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How to End Hack-a-Shaq

Basketball fans have different reasons for liking the game. To me it’s the perfect balance of skill, strength and speed of any sport, and watching the top athletes in the world leverage those skills against each other is one of my favorite things to do. Nobody I know, however, has identified free throws as their favorite part of basketball.

When Shaquille O’Neal was tearing through the league like it was tissue paper, someone found a weakness: he couldn’t shoot free throws. They started fouling Shaq whenever he got the ball, and sometimes when he didn’t even have it, to send him to the line instead of letting him dunk over their overmatched center. This was the birth of Hack-a-Shaq.

If you listen to Shaq on TNT, whenever the topic of Hack-a-Shaq comes up, he immediately says it didn’t work, that he’d get into a rhythm and start making his shots when given the opportunity to take them over and over again. There are other arguments against intentional fouling as a viable defensive strategy. Even a 40 percent free throw shooter will score, on average, 0.8 points per possession when fouled. While this isn’t an impressive offensive clip, when a team needs a stop, they can’t always afford to slowly bleed points like this. Also, it can put your team in foul trouble, as committing a personal foul every play adds up on your players’ foul totals. It can also kill the rhythm and pace of the game. For some teams this is a good thing, but sometimes the fouling team’s offense will suffer from interrupting the pace of play and removing the fast break from the game.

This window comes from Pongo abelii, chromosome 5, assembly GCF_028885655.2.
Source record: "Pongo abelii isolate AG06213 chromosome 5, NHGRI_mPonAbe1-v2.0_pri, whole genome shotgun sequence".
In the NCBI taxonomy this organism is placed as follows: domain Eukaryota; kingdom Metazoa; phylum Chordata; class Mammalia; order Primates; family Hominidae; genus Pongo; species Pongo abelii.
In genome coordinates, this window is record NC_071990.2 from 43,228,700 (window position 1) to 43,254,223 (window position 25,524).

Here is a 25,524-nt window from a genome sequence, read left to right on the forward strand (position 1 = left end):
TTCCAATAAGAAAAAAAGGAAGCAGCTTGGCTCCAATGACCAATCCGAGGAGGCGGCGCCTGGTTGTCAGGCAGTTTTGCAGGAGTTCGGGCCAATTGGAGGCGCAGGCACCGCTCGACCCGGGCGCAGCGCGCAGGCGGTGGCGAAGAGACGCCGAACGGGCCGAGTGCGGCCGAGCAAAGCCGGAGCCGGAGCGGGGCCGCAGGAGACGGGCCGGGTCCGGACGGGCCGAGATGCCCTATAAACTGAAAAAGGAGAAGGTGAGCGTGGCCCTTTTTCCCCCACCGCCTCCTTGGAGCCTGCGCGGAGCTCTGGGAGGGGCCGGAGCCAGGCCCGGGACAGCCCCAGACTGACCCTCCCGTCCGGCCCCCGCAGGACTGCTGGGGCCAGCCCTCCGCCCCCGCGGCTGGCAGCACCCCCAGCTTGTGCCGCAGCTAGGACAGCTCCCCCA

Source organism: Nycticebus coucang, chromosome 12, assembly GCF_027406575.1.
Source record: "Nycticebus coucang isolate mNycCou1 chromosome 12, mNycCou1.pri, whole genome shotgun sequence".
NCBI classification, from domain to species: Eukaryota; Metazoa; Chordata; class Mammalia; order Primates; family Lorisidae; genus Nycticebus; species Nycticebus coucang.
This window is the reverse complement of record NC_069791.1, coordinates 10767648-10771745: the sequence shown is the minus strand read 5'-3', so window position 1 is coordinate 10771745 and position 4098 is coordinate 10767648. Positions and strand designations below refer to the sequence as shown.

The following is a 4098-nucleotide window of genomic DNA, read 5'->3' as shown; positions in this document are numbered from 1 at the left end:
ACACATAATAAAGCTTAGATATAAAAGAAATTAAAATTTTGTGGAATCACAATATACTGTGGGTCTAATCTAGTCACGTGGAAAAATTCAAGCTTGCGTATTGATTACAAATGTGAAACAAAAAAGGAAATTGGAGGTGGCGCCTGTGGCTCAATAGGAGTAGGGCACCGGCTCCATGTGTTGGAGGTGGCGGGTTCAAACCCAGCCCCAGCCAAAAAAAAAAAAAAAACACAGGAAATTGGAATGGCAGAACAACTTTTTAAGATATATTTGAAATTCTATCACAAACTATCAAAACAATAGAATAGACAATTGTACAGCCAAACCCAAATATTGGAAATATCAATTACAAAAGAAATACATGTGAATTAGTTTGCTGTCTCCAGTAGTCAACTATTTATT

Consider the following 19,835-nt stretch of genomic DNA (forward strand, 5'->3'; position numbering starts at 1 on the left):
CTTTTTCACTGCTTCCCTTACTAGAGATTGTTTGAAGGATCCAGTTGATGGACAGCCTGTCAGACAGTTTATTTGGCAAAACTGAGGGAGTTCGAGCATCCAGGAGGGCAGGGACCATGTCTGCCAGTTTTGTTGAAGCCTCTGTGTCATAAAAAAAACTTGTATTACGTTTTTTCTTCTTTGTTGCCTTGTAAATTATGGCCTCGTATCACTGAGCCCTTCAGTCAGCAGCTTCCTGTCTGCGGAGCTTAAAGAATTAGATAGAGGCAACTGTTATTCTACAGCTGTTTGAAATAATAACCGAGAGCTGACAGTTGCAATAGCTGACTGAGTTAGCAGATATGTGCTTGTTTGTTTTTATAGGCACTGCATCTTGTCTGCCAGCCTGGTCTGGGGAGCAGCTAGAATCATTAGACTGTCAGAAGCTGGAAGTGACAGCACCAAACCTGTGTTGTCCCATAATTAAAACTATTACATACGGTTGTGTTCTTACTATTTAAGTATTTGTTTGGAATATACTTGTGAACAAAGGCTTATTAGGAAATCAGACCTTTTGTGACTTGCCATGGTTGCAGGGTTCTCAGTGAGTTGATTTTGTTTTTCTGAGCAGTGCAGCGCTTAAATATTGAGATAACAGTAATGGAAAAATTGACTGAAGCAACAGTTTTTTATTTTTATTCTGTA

Whether the tactic is effective or not, it’s still being used. Teams are intentionally fouling players who struggle from the free throw line, and this is causing many people to complain that it’s making the game less fun to watch. In an effort to increase watchability, people have proposed changing the rules to eliminate the strategy, and those rules might be on the way. But I don’t think we need to go so far as to change the rules to keep teams from exploiting a player’s weaknesses. I have a much simpler way to stop Hack-a-Shaq in its tracks: teach people to shoot free throws.

There’s not much excuse for any NBA player to make less than the league average of 75 percent of their free throws; the only thing getting in their way is pride. Rick Barry made 90 percent of his free throws shooting underhanded with two hands, colloquially known as “Granny Style.” It looks silly as hell, but it works. It guarantees perfect backspin and provides more control over the ball than a traditional jump shot. The downside is that it requires an incredibly slow release and can be blocked by a five year old, but without a defender present, it’s the perfect shot. I guarantee that I can teach any adequate basketball player, let alone a member of the NBA, how to make 80 percent of their free throws in only three hours of practice and training. The shot is that easy to learn and master. Again, it just looks silly. Swallow your pride, DeAndre and Dwight. You have my Twitter.

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